Date of Award
Master of Arts (MA)
Dr. Richard L. Lane
Nearly 20 years have now passed since critic Phillip Toynbee confidently but mistakenly assured readers of the London Observer that Lord of the Rings would soon be passing into “merciful oblivion.” The subsequent success these books have enjoyed has proven this prediction wholly unfounded. Far from fading into oblivion, The Lord of the Rings has found a very receptive audience among readers and critics of widely varying literary tastes, and while it is obviously too soon to suggest that the popularity it has enjoyed and the genius it displays will assure Tolkien a place among other great English writers like Chaucer and Milton, it seems certain that Tolkien will never fade into oblivion as Toynbee predicted in the summer of 1961. What seems equally certain is that his popularity will continue to grow as readers and critics read The Silmarillion, the collection of mythological tales about the earliest ages of Middle-Earth history, which forms the background for The Lord of the Rings.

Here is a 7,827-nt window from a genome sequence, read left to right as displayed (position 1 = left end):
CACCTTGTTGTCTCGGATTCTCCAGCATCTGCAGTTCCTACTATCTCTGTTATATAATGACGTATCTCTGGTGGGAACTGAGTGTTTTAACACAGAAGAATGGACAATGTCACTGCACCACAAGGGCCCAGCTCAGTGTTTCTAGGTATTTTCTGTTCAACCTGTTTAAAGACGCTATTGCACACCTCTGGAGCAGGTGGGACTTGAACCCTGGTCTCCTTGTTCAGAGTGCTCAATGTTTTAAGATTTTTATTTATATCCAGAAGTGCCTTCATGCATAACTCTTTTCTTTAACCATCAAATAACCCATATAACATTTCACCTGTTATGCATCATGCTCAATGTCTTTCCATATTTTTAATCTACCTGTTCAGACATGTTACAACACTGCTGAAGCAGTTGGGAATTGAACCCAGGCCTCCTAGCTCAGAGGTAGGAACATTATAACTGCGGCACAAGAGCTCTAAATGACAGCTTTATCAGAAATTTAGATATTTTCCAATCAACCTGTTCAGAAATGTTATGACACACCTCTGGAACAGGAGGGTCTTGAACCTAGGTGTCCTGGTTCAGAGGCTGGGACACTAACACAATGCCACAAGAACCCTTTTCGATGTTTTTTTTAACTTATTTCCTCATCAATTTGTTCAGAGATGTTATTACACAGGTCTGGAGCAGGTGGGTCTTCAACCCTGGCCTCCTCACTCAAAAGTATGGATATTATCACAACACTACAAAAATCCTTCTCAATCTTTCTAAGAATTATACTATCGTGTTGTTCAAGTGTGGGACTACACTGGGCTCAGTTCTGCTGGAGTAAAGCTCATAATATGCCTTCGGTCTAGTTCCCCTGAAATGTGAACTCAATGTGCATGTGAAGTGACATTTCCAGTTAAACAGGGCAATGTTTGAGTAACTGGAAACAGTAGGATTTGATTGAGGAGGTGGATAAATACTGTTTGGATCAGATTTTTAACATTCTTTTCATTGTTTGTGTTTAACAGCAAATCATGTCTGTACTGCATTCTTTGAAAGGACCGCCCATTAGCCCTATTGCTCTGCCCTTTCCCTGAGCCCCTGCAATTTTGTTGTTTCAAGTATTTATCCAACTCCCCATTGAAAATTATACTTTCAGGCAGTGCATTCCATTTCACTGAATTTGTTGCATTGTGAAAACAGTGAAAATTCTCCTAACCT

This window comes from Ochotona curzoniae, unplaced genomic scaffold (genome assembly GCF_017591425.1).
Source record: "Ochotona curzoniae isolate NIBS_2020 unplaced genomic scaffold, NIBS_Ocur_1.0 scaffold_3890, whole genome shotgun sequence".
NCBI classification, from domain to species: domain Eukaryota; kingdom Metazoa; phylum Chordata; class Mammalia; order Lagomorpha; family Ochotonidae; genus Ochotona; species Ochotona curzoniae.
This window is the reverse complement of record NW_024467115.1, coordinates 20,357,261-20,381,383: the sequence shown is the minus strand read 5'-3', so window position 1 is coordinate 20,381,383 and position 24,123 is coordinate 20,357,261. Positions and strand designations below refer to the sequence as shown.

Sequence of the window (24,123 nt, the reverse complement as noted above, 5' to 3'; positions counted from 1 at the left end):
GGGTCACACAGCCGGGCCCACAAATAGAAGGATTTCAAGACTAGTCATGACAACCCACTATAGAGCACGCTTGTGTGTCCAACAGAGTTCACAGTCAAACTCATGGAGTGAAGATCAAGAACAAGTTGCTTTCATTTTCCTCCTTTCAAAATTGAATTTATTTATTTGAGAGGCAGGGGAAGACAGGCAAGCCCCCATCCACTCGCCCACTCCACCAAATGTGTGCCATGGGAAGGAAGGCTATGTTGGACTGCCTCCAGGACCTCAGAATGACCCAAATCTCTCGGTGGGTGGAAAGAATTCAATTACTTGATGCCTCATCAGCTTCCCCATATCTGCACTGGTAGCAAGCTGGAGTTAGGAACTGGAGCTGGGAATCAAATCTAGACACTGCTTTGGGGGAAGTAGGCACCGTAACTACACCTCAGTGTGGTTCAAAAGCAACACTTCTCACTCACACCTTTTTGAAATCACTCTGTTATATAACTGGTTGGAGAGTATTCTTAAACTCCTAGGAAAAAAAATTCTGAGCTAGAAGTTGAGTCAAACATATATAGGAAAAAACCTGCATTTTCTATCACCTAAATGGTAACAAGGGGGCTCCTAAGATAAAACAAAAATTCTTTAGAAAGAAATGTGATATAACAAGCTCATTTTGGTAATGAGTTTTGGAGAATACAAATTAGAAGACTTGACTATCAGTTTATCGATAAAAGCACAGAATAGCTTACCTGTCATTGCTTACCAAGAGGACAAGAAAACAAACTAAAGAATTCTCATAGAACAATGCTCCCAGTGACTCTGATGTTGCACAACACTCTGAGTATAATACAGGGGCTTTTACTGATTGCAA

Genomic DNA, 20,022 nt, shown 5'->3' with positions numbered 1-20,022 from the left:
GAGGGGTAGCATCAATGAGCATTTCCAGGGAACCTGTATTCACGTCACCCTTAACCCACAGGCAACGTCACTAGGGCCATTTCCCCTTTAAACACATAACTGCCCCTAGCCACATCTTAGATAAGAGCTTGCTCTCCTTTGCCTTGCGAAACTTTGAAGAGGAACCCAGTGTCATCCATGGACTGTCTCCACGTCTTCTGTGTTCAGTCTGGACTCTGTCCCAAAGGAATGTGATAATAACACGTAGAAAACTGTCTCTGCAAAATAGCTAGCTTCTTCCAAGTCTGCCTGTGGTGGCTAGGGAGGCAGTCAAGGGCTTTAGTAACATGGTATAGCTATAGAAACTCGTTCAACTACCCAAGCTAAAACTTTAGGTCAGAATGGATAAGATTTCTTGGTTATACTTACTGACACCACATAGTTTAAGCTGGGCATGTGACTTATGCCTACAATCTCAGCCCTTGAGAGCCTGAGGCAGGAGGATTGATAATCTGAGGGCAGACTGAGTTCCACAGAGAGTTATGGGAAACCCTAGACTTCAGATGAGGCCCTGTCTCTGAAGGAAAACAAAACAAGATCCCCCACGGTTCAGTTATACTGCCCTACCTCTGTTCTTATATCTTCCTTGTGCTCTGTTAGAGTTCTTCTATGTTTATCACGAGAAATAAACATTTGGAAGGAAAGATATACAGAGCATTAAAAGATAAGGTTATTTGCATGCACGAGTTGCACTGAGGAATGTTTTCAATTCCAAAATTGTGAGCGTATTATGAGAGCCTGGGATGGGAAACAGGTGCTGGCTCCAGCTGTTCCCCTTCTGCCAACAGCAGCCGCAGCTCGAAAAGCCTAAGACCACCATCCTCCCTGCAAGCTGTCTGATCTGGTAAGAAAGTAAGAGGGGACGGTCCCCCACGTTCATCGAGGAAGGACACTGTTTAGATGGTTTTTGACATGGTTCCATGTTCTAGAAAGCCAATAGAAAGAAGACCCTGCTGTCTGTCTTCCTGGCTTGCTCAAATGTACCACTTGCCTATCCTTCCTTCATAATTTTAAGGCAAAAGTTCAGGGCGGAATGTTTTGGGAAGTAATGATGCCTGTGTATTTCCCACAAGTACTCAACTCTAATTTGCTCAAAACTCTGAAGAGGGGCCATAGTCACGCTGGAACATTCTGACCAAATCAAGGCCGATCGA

Witt, Michael A., "The splintered fragment" (1980). Student Work. 3225.
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